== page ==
Mothership drew this cartoon of me, Joe and the pug on the back of an envelope a couple years ago.
Let’s call it The Jam Session.
Those of you who know Joe, know he loves to jam. He’s awesome at it. He even has this little jam face. All good guitar players have one and Joe is no different.
The first night I met Joe, he played me a song on his guitar.
It was a song he made up earlier that day, prior to meeting me and a gaggle of friends at a downtown St. Pete restaurant.
It was a slow song, a dreamy song, the kind you drink coffee and cook pancakes to. We would do this a few months later, after the dating dance had begun. But at this moment Joe was a stranger with framed concert posters on his walls and an odd bar of Lava soap in his bathroom.
The song, so you can hear it in your head, was the kind of sweet little number girls get squishy over. Boys know guitars make girls swoon. It was a nice treat and the perfect cap on an otherwise perfect night.
He didn’t sing. Just strummed this song, a short song with a lullaby of a refrain that repeats and folds over itself like a quilt.
I was sitting in his apartment on his old futon, wedged between four good friends who no longer live here. We were all fairly drunk. I was slurring inappropriate stories that I would never have told in front of mixed company had my tongue not been coated in vodka.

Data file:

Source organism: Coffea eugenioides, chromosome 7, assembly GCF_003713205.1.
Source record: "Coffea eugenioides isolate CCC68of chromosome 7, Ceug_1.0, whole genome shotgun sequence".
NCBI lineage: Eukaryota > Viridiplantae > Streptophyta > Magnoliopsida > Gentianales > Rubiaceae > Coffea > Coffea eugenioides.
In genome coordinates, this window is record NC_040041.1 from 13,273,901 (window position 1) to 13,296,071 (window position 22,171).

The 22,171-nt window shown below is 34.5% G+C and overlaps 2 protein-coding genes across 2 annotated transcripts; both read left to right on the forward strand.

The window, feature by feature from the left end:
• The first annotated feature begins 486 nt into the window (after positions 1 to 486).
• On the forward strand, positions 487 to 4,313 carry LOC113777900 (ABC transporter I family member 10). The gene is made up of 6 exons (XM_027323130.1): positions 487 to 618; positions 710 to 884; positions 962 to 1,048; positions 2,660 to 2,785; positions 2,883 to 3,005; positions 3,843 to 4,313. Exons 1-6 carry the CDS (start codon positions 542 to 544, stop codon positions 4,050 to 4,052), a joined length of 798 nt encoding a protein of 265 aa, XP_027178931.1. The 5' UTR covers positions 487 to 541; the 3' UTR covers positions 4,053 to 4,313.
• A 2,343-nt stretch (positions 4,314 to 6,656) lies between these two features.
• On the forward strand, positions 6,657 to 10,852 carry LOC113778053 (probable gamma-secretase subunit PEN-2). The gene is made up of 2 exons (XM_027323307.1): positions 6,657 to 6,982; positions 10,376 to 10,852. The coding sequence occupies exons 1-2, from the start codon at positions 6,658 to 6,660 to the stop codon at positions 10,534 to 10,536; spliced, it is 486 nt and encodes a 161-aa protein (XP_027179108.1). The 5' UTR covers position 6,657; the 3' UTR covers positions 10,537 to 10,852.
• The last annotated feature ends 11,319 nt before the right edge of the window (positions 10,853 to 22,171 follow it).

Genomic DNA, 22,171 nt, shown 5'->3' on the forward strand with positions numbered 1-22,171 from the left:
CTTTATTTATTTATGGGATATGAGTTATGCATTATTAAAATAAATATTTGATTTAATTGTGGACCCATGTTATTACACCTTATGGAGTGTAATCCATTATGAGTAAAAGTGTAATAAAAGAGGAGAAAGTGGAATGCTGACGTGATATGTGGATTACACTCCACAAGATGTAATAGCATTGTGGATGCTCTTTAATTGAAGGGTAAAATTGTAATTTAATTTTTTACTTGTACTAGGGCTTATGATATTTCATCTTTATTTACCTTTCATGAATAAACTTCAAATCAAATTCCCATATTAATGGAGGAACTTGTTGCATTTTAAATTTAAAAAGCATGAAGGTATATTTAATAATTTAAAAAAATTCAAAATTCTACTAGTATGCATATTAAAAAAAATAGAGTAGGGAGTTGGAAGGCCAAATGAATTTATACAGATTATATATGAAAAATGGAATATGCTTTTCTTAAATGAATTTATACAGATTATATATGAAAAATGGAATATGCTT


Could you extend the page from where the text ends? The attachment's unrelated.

I was being myself. My roots were exposed.
It was because I was comfortable.
This was because of Joe.
Eventually my roommate passed out on the futon, curled up in the fetal position. Two years and eight months later, after he had moved to Philadelphia, my roommate would get ordained to marry Joe and me on top of a hill in Ellicottville, N.Y.
But none of that had happened yet.
In that moment we were just a cluster of friends in an old apartment with dark hardwood floors, telling stories and taking turns trying to play Joe’s guitar.
It was cool out. I was wearing a purple scarf around my neck and a green scarf in my hair. Joe remembers this.
We had all lost track of time and the night had rolled on thick with throaty laughs; the way nights with friends tend to do.
My insides felt velvety. I didn’t think it was possible to feel so snug with someone I had just met.
I had gone out begrudgingly that night, but at 2 a.m. there was nowhere else I wanted to be.
That little song Joe played for me, did I mention it was an original?
It became my song.
On our wedding day, Joe stood under an arbor and played it as I walked down an aisle made of scattered mulch.
He looked dashing. He always looks dashing when he’s playing his guitar.
I wasn’t nervous.
I felt warm and sunny and light and comfortable.
Every time Joe plays me that song I think of our beginnings.
His futon. On top of a hill in Western New York.
My insides turn to velvet.
Recently, he played it for me when I was standing in the front yard, tugging weeds out of our vegetable garden. He walked out the door, guitar tucked under his arm, strumming for all the neighborhood to hear.
Curious, our neighbors moseyed over.
I didn’t even notice they were standing there until the song was over and they applauded.
PS. Happy anniversary, my darling rock star. I’m the luckiest gal in the universe to have snagged you. Have you ever thought about giving our song a title?